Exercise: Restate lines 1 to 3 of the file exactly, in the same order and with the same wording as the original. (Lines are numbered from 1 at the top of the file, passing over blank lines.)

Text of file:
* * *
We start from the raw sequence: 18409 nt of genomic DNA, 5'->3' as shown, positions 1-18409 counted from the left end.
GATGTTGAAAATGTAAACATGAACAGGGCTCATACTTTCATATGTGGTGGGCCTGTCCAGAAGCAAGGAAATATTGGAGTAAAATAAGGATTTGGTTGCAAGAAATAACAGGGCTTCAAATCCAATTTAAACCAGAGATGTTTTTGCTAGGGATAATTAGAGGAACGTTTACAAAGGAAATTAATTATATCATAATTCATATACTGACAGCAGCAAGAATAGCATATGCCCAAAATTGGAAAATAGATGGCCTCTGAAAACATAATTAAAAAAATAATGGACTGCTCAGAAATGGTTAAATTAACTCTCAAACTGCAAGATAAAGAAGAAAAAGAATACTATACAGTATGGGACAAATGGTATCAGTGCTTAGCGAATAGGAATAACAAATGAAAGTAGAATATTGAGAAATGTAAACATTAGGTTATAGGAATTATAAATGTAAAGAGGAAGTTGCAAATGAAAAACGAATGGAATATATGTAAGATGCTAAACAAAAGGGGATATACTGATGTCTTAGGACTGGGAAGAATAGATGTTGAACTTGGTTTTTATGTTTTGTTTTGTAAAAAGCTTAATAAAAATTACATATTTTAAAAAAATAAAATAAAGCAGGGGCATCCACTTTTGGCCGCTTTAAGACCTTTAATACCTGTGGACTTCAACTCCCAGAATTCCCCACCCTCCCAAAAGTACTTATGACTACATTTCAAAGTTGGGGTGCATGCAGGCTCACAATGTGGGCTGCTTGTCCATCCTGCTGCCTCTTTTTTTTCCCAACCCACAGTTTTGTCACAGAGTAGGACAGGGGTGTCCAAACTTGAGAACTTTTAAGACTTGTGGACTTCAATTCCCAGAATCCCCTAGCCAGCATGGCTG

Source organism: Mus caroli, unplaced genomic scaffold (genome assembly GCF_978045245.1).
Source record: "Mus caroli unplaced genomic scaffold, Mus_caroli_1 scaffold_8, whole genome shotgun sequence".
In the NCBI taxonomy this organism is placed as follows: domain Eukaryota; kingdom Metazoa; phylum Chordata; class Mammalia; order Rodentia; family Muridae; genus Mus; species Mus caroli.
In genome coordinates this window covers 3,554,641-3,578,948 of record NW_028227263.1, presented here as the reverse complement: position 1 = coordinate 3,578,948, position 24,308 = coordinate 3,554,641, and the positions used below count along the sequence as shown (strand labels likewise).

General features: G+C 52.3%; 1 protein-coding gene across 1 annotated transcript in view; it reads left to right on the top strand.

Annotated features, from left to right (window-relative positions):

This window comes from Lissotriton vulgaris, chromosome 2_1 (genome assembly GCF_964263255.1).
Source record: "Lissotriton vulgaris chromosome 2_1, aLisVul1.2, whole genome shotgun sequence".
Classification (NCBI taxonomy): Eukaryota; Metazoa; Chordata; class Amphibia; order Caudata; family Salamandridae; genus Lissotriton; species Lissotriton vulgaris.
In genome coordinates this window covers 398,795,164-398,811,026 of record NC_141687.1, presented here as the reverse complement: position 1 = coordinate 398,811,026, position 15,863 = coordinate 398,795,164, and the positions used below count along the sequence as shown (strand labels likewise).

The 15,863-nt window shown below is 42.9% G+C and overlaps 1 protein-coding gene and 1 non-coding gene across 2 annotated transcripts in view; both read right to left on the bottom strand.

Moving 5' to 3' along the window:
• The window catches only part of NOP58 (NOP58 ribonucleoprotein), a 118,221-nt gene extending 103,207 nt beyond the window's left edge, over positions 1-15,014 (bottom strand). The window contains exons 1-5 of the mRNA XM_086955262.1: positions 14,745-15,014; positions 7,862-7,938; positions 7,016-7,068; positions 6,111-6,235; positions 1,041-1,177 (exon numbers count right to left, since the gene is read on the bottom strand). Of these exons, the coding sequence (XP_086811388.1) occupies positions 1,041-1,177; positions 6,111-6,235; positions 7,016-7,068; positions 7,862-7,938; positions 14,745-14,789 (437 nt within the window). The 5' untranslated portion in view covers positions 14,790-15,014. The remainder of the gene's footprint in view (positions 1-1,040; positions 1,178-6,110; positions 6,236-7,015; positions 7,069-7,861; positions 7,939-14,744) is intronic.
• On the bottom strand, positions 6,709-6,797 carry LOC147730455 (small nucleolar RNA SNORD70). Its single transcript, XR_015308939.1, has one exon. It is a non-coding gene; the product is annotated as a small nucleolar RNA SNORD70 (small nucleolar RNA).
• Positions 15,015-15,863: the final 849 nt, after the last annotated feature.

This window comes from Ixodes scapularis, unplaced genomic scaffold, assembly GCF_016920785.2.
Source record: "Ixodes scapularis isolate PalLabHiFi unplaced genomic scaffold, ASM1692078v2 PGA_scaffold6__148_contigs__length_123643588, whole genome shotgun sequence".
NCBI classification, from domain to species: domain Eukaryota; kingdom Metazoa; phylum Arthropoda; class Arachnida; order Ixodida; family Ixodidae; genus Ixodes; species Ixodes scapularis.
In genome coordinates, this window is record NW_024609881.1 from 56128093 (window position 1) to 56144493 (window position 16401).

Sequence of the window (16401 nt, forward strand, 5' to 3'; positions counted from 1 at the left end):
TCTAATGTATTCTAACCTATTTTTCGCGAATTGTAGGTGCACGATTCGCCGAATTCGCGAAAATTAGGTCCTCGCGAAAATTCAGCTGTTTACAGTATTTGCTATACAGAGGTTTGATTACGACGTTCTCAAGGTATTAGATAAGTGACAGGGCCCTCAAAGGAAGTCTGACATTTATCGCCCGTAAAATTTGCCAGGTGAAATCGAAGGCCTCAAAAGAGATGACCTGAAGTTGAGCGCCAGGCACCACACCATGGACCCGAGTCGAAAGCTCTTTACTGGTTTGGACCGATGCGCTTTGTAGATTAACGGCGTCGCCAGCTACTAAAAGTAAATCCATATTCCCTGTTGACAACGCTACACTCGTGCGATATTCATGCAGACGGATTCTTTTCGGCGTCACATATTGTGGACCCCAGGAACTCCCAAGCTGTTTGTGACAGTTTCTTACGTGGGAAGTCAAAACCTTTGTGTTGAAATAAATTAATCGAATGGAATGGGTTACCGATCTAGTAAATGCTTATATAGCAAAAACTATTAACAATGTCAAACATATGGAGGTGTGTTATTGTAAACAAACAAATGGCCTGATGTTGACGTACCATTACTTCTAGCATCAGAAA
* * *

We start from the raw sequence: 18409 nt of genomic DNA, 5'->3' as shown, positions 1-18409 counted from the left end.
GATGTTGAAAATGTAAACATGAACAGGGCTCATACTTTCATATGTGGTGGGCCTGTCCAGAAGCAAGGAAATATTGGAGTAAAATAAGGATTTGGTTGCAAGAAATAACAGGGCTTCAAATCCAATTTAAACCAGAGATGTTTTTGCTAGGGATAATTAGAGGAACGTTTACAAAGGAAATTAATTATATCATAATTCATATACTGACAGCAGCAAGAATAGCATATGCCCAAAATTGGAAAATAGATGGCCTCTGAAAACATAATTAAAAAAATAATGGACTGCTCAGAAATGGTTAAATTAACTCTCAAACTGCAAGATAAAGAAGAAAAAGAATACTATACAGTATGGGACAAATGGTATCAGTGCTTAGCGAATAGGAATAACAAATGAAAGTAGAATATTGAGAAATGTAAACATTAGGTTATAGGAATTATAAATGTAAAGAGGAAGTTGCAAATGAAAAACGAATGGAATATATGTAAGATGCTAAACAAAAGGGGATATACTGATGTCTTAGGACTGGGAAGAATAGATGTTGAACTTGGTTTTTATGTTTTGTTTTGTAAAAAGCTTAATAAAAATTACATATTTTAAAAAAATAAAATAAAGCAGGGGCATCCACTTTTGGCCGCTTTAAGACCTTTAATACCTGTGGACTTCAACTCCCAGAATTCCCCACCCTCCCAAAAGTACTTATGACTACATTTCAAAGTTGGGGTGCATGCAGGCTCACAATGTGGGCTGCTTGTCCATCCTGCTGCCTCTTTTTTTTCCCAACCCACAGTTTTGTCACAGAGTAGGACAGGGGTGTCCAAACTTGAGAACTTTTAAGACTTGTGGACTTCAATTCCCAGAATCCCCTAGCCAGCATGGCTG

Source organism: Mus caroli, unplaced genomic scaffold (genome assembly GCF_978045245.1).